The agenda was to discuss the critical prerequisites for a viable and sustainable rehabilitation of Kashmiri Hindus in the valley. The conclusions of the 1st RT were a key reference point and all were reviewed. There was a broad agreement among all the participants on those conclusions except for minor change of words. An additional point added to the four specific points made last year, was pertaining to the unjust conditions imposed on the KPs hired by the government as part of the PM's Employment Package. It was also decided to make RT a regular forum, and create an RT Committee to achieve better coordination among the RT participants.

The key participants in the 2nd RT were as follows: Col. Tej K Tickoo - Vice President, AIKS, Shri Sanjay Ganjoo – President, JKVM, Shri Vijay Raina - President, Kashmiri Samiti Delhi, Shri King C Bharati – National Spokesperson, APMCC, Shri Ashutosh Taploo - Convenor, Tikalal Taploo Foundation, Shri Kundan Kashmiri - President, KPC, Shri SK Bhat - President, JKVSS, Shri Sunil Shakdhar  - Chairman, SK Foundation; Dr. Shashi Shekhar Toshkhani, Capt. SK Tickoo, Shri Ashoke Pandit, Dr. Romesh Raina, Ashish Zutshi, Member Roots in Kashmir and Sh. Pawan Durrani.

The five points that the 2nd RT concluded on are as follows:
1. Accession of Kashmir is non-negotiable - It was resolved that accession of Jammu and Kashmir to India is final and irrevocable

2. Acceptance of the problem as religious cleansing and genocide - It was resolved that the issue of return and rehabilitation of Kashmiri Hindus to Kashmir valley cannot be addressed without recognizing the fact that they were subjected to religious cleansing  and genocide which eventually lead to their displacement. Addressing the issue of return and rehabilitation of Kashmiri Hindus in any other concocted context only compounds the problem and is tantamount to denial of genocide.

3. Forming a Tribunal of Justice - It was resolved that the government of India should recognize the problem of uprootment of Kashmiri Hindus as genocide and invoke the covenants of prevention of genocide. It was further resolved the government of India should create a tribunal on the pattern of Nuremberg trials to bring the perpetrators of genocide of Kashmiri Hindus to justice.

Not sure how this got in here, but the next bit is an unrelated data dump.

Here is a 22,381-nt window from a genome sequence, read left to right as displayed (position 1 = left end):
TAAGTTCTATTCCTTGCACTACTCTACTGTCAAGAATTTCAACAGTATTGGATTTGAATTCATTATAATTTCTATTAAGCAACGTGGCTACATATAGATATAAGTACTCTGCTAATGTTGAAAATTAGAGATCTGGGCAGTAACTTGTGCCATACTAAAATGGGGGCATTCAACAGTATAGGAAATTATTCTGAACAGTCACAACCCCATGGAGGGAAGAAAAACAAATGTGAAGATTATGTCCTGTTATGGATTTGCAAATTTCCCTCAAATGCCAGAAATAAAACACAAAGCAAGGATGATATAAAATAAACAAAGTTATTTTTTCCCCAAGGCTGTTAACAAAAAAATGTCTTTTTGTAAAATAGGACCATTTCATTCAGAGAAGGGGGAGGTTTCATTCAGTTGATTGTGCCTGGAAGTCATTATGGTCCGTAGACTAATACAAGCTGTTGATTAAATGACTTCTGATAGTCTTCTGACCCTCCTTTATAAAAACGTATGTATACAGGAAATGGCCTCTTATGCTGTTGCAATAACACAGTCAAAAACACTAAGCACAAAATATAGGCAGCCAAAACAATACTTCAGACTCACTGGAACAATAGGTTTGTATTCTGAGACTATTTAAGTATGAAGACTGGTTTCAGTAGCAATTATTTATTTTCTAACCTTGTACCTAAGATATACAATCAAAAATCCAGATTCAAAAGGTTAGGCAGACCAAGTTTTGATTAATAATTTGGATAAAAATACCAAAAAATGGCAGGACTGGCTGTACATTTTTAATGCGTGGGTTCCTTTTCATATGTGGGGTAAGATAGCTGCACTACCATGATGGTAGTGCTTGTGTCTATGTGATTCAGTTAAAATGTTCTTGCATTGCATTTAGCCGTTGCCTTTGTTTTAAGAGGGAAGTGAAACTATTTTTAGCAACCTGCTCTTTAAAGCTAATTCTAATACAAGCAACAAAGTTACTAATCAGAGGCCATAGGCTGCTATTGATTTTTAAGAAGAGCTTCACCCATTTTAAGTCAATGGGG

4. One Territory – One Single self governed/autonomous territory, exclusively for Kashmiri Pandits without article 370. A sustainable and permanent return of Kashmiri Pandits will be possible only in such a dispensation. And also removal of article 370 from the entire state of Jammu & Kashmir.

5. Rejecting PM Package Conditions – Rejecting humiliating and oppressive employment conditions imposed on the KP-employees of the Government of J&K, hired under the PMs Employment Package. The conditions should be immediately revoked.

It was also agreed to make RT a regular forum and create a coordination committee to for better coordination and to work on the immediate, short term and long term objectives of the community.                                                 

Thursday, April 9, 2015


Annual ‘Reh’ youth festival held in Delhi

, TNN | Apr 3, 2015, 12.46PM IST
NEW DELHI: It's been more than a quarter of a century since Kashmiri Pandits' exodus from the valley. Pandits' long pending demands for a separate homeland seem quite out of sight, but their efforts to preserve their culture are quite visible, especially in forms of rituals and annual festivals. 'Reh', the annual youth festival is in its fifth year now and this year's lineup of performers include not only professional singers but two children who come from migrant camps in Jammu. 

It is for the Vishal (14) and Vishali (16), siblings born in Jammu's migrant camps, where a large Kashmiri Pandit population, displaced after violence in early 1990s had shifted and continues to live till today. The siblings' family originally lived in Pulwama. Organisers say that through the festival, organized by Kashmiri Pandit youth, they're trying to provide the siblings with a platform which their otherwise poor financial condition isn't likely to get them. 

"The young boy has performed in a television channel before, his sister hasn't. Both are amateur singers with a lot of talent and we're invited them here to help them showcase it. Crowd pullers like King Paul Singh, noted Bollywood singer, will also be part of the festival. Our aim through the festival is to preserve our culture and our language along with the youth," said Amit Raina, coordinator, Roots in Kashmir (RIK). 

The annual 'Reh' youth festival has been held in KECSS grounds, Pamposh enclave for the last four years. It is held around the Pandit New Year - Navreh - to get the new Pandits together and celebrate their culture. Navreh, is loosely translated in Kashmiri as the New Fire or Light, so Reh alone is a celebration of light.